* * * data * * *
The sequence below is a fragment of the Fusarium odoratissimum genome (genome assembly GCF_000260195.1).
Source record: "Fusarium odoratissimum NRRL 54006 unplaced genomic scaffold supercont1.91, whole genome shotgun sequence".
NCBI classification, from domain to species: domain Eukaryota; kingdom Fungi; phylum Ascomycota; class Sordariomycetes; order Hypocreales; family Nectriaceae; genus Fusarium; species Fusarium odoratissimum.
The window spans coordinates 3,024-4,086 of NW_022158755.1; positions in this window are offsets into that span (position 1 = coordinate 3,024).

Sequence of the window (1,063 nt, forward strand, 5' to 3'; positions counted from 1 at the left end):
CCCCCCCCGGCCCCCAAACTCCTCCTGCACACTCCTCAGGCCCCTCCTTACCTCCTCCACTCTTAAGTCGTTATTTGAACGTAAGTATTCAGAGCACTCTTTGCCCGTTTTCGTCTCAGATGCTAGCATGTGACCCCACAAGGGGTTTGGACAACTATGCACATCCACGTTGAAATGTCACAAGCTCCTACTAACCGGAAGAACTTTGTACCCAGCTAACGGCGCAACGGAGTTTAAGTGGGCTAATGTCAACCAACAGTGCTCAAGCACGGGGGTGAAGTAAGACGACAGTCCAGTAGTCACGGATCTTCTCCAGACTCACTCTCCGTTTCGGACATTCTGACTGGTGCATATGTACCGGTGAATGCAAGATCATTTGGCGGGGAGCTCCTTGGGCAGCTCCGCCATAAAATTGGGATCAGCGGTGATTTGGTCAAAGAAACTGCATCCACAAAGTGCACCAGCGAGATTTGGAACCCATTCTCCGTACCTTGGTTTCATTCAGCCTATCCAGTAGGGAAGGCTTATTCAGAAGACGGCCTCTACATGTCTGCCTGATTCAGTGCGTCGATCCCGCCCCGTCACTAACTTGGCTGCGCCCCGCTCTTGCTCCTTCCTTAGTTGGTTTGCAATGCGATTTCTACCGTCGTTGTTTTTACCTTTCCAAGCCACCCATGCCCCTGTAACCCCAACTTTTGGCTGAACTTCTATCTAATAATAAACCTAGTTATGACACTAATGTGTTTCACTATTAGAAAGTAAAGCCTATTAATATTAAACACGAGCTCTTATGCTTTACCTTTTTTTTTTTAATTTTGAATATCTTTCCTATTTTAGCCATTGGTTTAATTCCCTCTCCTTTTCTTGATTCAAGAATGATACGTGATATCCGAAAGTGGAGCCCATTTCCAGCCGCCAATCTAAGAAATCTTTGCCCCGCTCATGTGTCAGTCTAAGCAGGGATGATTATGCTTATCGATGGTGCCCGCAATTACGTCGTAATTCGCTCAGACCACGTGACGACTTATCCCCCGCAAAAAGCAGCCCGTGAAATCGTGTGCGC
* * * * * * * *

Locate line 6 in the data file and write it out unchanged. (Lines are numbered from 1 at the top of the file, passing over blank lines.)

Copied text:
CCCCCCCCGGCCCCCAAACTCCTCCTGCACACTCCTCAGGCCCCTCCTTACCTCCTCCACTCTTAAGTCGTTATTTGAACGTAAGTATTCAGAGCACTCTTTGCCCGTTTTCGTCTCAGATGCTAGCATGTGACCCCACAAGGGGTTTGGACAACTATGCACATCCACGTTGAAATGTCACAAGCTCCTACTAACCGGAAGAACTTTGTACCCAGCTAACGGCGCAACGGAGTTTAAGTGGGCTAATGTCAACCAACAGTGCTCAAGCACGGGGGTGAAGTAAGACGACAGTCCAGTAGTCACGGATCTTCTCCAGACTCACTCTCCGTTTCGGACATTCTGACTGGTGCATATGTACCGGTGAATGCAAGATCATTTGGCGGGGAGCTCCTTGGGCAGCTCCGCCATAAAATTGGGATCAGCGGTGATTTGGTCAAAGAAACTGCATCCACAAAGTGCACCAGCGAGATTTGGAACCCATTCTCCGTACCTTGGTTTCATTCAGCCTATCCAGTAGGGAAGGCTTATTCAGAAGACGGCCTCTACATGTCTGCCTGATTCAGTGCGTCGATCCCGCCCCGTCACTAACTTGGCTGCGCCCCGCTCTTGCTCCTTCCTTAGTTGGTTTGCAATGCGATTTCTACCGTCGTTGTTTTTACCTTTCCAAGCCACCCATGCCCCTGTAACCCCAACTTTTGGCTGAACTTCTATCTAATAATAAACCTAGTTATGACACTAATGTGTTTCACTATTAGAAAGTAAAGCCTATTAATATTAAACACGAGCTCTTATGCTTTACCTTTTTTTTTTTAATTTTGAATATCTTTCCTATTTTAGCCATTGGTTTAATTCCCTCTCCTTTTCTTGATTCAAGAATGATACGTGATATCCGAAAGTGGAGCCCATTTCCAGCCGCCAATCTAAGAAATCTTTGCCCCGCTCATGTGTCAGTCTAAGCAGGGATGATTATGCTTATCGATGGTGCCCGCAATTACGTCGTAATTCGCTCAGACCACGTGACGACTTATCCCCCGCAAAAAGCAGCCCGTGAAATCGTGTGCGC